Speech-Language Impairment
A speech or language impairment is defined as a communication disorder such as stuttering, impaired articulation, language impairment, or voice impairment, which adversely affects the ability to learn.
Tends to emerge at a young age, however the earlier identified, the better chance at overcoming the impairment
Students educational challenges include: Effective communication Understanding or giving oral presentations Participating in class discussions
Traumatic Brain Injury
Is defined as a form of acquired injury to the brain occurring when an external physical force causes total or partial functional disability or psychosocial impairment, or both, that adversely affects the child’s educational performance.
Broad spectrum of symptoms and disabilities which can be mild, moderate or severe.
Symptoms can range from confusion and dizziness to slurred speech and worse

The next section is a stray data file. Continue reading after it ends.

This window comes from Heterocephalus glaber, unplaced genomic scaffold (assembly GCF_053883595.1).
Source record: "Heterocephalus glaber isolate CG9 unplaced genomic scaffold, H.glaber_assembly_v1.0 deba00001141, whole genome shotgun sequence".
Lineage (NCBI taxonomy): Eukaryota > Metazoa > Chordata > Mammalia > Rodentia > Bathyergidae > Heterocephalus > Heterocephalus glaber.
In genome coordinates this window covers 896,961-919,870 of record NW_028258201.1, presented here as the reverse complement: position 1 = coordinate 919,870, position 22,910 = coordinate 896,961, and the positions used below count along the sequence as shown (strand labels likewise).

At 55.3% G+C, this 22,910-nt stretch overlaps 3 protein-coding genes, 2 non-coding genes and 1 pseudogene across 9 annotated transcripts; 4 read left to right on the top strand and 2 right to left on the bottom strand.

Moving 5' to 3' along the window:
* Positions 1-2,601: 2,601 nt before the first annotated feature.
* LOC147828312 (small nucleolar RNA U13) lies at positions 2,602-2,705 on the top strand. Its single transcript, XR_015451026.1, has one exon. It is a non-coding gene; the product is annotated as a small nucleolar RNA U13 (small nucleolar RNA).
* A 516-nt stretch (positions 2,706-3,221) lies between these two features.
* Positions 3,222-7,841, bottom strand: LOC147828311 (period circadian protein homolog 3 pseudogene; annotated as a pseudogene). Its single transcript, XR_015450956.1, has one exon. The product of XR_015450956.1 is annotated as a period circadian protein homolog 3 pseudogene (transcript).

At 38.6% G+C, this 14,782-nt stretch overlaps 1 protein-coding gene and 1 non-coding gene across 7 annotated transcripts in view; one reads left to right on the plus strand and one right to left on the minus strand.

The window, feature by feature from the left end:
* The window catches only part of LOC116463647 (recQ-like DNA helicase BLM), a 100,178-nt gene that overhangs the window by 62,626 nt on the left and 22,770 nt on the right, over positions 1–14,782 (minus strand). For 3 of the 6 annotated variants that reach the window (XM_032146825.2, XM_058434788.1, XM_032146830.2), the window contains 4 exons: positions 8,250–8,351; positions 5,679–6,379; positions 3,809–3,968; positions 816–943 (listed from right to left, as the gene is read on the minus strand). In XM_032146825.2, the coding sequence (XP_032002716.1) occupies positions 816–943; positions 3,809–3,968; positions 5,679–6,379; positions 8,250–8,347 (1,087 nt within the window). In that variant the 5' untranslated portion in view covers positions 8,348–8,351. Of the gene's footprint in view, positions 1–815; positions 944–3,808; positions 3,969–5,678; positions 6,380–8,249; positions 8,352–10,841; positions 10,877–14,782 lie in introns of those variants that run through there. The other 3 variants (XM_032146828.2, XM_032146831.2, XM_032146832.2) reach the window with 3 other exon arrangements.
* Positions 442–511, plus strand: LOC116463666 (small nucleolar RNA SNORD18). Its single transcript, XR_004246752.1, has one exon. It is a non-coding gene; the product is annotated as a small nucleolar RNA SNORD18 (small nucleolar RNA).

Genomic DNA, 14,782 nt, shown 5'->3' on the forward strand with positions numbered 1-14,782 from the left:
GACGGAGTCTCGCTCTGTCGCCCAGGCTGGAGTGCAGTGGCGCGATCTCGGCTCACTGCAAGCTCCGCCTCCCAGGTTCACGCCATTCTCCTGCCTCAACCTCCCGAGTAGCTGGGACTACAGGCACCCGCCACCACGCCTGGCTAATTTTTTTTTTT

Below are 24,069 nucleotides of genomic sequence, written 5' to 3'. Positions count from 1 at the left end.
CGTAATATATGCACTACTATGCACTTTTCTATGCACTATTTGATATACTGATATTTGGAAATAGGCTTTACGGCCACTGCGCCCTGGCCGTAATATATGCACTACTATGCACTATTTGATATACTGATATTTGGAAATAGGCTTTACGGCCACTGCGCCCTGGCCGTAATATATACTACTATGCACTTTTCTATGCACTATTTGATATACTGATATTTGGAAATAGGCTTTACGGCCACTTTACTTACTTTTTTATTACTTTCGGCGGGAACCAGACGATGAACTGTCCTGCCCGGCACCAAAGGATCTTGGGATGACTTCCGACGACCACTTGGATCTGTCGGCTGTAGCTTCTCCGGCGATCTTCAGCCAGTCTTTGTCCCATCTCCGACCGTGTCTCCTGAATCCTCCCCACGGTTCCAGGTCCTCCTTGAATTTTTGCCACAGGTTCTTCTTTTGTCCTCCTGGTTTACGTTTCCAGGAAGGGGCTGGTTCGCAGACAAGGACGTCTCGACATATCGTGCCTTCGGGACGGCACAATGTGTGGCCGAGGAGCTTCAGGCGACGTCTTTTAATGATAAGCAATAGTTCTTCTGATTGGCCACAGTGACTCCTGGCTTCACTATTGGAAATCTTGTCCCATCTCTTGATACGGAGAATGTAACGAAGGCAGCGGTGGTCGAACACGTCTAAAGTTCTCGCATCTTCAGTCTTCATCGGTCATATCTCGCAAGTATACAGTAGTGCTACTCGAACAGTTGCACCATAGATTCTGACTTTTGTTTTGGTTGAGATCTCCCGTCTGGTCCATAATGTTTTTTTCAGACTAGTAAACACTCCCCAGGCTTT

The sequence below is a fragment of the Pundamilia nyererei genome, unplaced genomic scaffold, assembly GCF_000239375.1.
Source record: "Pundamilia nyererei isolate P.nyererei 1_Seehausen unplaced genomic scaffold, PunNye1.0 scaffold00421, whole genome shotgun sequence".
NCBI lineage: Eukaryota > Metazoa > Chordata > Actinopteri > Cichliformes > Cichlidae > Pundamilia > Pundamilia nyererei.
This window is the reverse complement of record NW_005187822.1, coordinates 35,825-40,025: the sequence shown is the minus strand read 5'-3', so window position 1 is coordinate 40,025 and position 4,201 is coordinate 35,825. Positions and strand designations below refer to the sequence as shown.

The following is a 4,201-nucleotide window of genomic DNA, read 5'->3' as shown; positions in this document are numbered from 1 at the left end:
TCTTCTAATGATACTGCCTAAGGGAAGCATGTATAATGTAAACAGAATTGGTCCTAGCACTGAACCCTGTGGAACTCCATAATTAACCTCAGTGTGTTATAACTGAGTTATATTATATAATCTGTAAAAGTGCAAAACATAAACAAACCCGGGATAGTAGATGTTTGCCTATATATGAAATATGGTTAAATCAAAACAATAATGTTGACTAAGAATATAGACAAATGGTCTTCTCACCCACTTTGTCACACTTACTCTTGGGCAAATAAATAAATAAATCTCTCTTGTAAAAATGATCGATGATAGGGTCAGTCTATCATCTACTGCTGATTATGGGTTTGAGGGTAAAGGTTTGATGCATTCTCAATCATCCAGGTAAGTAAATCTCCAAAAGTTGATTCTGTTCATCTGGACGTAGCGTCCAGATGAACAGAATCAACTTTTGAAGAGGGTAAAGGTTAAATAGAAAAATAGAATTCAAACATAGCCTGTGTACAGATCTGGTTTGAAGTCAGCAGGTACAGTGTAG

The category does not include brain injuries that are congenital or degenerative, or brain injuries induced by birth trauma.
Visual Impairment including Blindness
Vision impairment is defined as any visual impairment that cannot be corrected to a normal level. This impairment adversely affects the child’s educational performance.
Below are few visual impairments: Strabismus – eyes look in different directions Congenital cataracts- lens of eye is cloudy Coloboma – portion of eye structure is missing
Very common impairment
This category includes children who have partial sight or blindness

References:

Emotional Disturbance | Center for Parent Information and Resources. (n.d.). Retrieved January 26, 2016, from http://www.parentcenterhub.org/repository/emotionaldisturbance/

Home | Autism Speaks. (n.d.). Retrieved January 26, 2016, from https://www.autismspeaks.org/

How A Child Develops - Development Delay. (n.d.). Retrieved January 26, 2016, from http://www.howkidsdevelop.com/developDevDelay.html

Multiple Disabilities. (n.d.). Retrieved January 26, 2016, from https://www.cde.state.co.us/cdesped/sd-multiple

University of Michigan Health System. (n.d.). Retrieved January 26, 2016, from http://www.med.umich.edu/yourchild/topics/devdel.htm

What is a Hearing Impairment? Special Education Guide. (n.d.). Retrieved January 26, 2016, from http://www.specialeducationguide.com/disability-profiles/hearing-impairments/